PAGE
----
It’s not a composition that you’re going to see every day or even every week, but G2 Esports showed they have something prepared for an enemy Karthus game. Karthus wasn’t touched in the 9.2 patch, so we’ll continue to see him going forward. Some other picks like Soraka and Kindred to counter him may find their way to pro play soon.
FC Schalke 04 picked up a 2-0 on the week to move into a tie for 2nd place in the LEC. At 3-1, their lone loss is to the prohibitive favorites G2 Esports. They’ve already beaten Team Vitality, who handed Misfits Gaming their first loss of the season. Upset and IgNar have looked like the best bot lane in Europe in the early going, especially after dominating Rekkles and Hylissang.
Maybe most impressive has been the play of their rookie mid laner. It seems like half the LEC mid laners are rookies, but Abbedagge has stood out as a player unafraid of the new stage. He played very well against former SK Telecom T1 and current SK Gaming mid laner Pirean, going 4/0/11 to his 0/2/4. Abbedagge was also very decisive on flashing in for engages on Aatrox against Fnatic, surprising them by his willingness to throw himself in there for the team. He is by no means a star yet, but Abbedagge’s development will be crucial to Schalke’s LEC chances and the early returns are promising.
Everything looked good for Misfits Gaming in the early game. They picked up First Blood on Jactroll before minions spawned by stacking on their red buff and catching him trying to sneak in an early ward. Maxlore visited top lane twice early, picking up kills on Cabochard that allowed sOAZ to have the pressure in the Aatrox vs Urgot matchup and Maxlore to quickly ramp up on Karthus.
The other side of the map was a different story. Attila and Jactroll turned around a GorillA engage with the help of Mowgli’s Olaf, then were able to solo kill GorillA in lane. Jiizuke had a much higher impact on Leblanc in skirmishes than Febiven’s Galio, who looked like he forgot to level up his ultimate for most of the game. Hans Sama wasn’t able to impact the game at all on the short-ranged Lucian, finishing 0/1/2 compared to Attila’s 4/0/9 on Draven.
All teams have off games, but Misfits did not look like the LEC broadcast proclaimed “superteam” against Team Vitality. Vitality were able to match or exceed Misfit’s laning prowess in all roles and looked to be much more coordinated in fights. Team Vitality returned their coach and four of five members, so the coordination advantage was not a surprise. Misfits will surely build synergy as the season rolls along, but Team Vitality let them know that they haven’t arrived yet.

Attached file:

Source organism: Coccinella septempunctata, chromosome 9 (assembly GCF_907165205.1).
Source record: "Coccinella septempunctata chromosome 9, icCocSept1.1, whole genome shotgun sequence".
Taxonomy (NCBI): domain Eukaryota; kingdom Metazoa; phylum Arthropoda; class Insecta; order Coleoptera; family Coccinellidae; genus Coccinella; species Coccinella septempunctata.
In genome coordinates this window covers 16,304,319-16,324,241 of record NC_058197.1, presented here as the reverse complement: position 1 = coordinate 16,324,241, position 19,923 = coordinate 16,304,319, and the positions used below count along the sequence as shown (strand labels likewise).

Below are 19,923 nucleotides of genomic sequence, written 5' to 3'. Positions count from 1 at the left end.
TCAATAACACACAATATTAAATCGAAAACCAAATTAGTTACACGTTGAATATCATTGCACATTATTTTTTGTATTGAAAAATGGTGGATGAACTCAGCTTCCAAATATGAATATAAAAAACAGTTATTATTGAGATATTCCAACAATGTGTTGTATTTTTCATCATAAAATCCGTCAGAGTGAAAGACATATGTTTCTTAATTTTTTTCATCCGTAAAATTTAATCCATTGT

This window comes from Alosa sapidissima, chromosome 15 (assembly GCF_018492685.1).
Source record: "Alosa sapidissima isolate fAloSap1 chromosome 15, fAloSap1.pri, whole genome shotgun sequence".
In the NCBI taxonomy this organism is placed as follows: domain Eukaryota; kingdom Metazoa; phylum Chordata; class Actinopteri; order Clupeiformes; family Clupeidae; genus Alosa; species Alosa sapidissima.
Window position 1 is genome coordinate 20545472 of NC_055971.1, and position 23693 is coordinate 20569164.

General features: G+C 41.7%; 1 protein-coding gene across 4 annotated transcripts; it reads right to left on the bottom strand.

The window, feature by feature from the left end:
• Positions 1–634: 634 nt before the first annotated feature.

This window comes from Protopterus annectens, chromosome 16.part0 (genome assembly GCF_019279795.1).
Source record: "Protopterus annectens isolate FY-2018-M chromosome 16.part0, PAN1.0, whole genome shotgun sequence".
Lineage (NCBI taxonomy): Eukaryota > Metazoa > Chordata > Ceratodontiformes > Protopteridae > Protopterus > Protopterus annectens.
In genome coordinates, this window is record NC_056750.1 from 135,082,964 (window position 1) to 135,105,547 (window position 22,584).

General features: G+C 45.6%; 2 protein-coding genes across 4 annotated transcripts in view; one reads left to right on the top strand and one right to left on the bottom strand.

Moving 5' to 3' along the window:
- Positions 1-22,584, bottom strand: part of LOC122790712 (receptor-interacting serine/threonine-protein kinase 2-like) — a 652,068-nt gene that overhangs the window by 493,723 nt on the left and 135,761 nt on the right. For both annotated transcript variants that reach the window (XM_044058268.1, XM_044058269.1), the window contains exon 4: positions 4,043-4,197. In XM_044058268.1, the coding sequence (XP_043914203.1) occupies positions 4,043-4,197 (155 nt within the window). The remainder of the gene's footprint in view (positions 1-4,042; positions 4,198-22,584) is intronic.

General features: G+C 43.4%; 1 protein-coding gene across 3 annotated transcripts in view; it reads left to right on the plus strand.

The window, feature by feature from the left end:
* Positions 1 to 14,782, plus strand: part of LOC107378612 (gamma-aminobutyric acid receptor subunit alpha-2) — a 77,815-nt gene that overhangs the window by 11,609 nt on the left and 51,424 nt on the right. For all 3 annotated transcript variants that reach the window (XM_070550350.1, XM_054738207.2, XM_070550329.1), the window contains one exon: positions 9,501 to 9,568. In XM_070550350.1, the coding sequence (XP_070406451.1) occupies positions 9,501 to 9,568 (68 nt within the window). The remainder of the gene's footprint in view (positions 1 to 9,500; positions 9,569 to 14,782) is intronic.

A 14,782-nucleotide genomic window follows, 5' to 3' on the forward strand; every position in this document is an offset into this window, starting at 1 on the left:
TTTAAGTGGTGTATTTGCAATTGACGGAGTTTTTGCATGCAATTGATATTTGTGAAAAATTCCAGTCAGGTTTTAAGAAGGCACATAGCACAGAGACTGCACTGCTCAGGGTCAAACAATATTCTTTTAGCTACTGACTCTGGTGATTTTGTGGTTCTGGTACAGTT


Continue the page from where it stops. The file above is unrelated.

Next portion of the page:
Most analysts and fans would not expect Excel Esports to be the first team to put G2 Esports to the test in 2019, but that’s why they play the games. Despite taking a 10 kills to 2 advantage at 30 minutes, it would be disingenuous to say that Excel were winning the game, as they were still down in gold due to CS. However, they were putting real pressure on G2 and winning every fight they took.
Caedrel was looking to be the hero after a lot of criticism was thrown his way week 1. He earned a triple kill at 14 minutes and was a huge backline threat on Nocturne.
Excel could not find a way to take Baron and eventually took a fight in their red jungle that they went on to lose. G2 Esports took mid inhibitor and tried to take Baron but were forced off. On their following attempt, Caedrel ulted in to steal Baron and Excel won the ensuing fight to draw the game even again. Excel then started Elder Drake with double infernal and mountain in their back pockets, so the Elder Drake melted quickly.
Unfortunately for Caedrel and Excel, Perkz’ Draven was able to steal Elder Drake for G2. G2 Esports then pushed down mid lane for a fight. Expect had a great Sion flank to start things out for Excel, but Caedrel inexplicably chased Jankos’ Olaf around the entire fight, ignoring Caps and Perkz as G2 crushed through the rest of his team. By the time Caedrel made his way back, Caps was able to kill him and eventually end the game.
While it was promising that Excel Esports and specifically Caedrel put so much pressure on G2 Esports, it’s heartbreaking that crucial mistakes ended up biting them in their upset bid.
IgNar goes hand-in-hand with the selection of Upset, but Upset gets the nod because the damage dealers get all the glory. Playing Kai’Sa in both of FC Schalke 04’s games this week, Upset went 8/0/8 against SK Gaming and 10/1/9 against Fnatic
Bullying Crownshot and Dreams would be expected, but to put an 0/5/0 score on Rekkles in the early game against Fnatic was outstanding work. The most beautiful play of week 2 was Upset and IgNar combo-ing their abilities to take down Rekkles in lane. Upset timed his W Void Seeker perfectly with Ignar’s Thresh Q Death Sentence so that Rekkles’ spell shield ate the Void Seeker and allowed the Death Sentence to land.
Upset and IgNar look like the top bot lane in the LEC so far in 2019.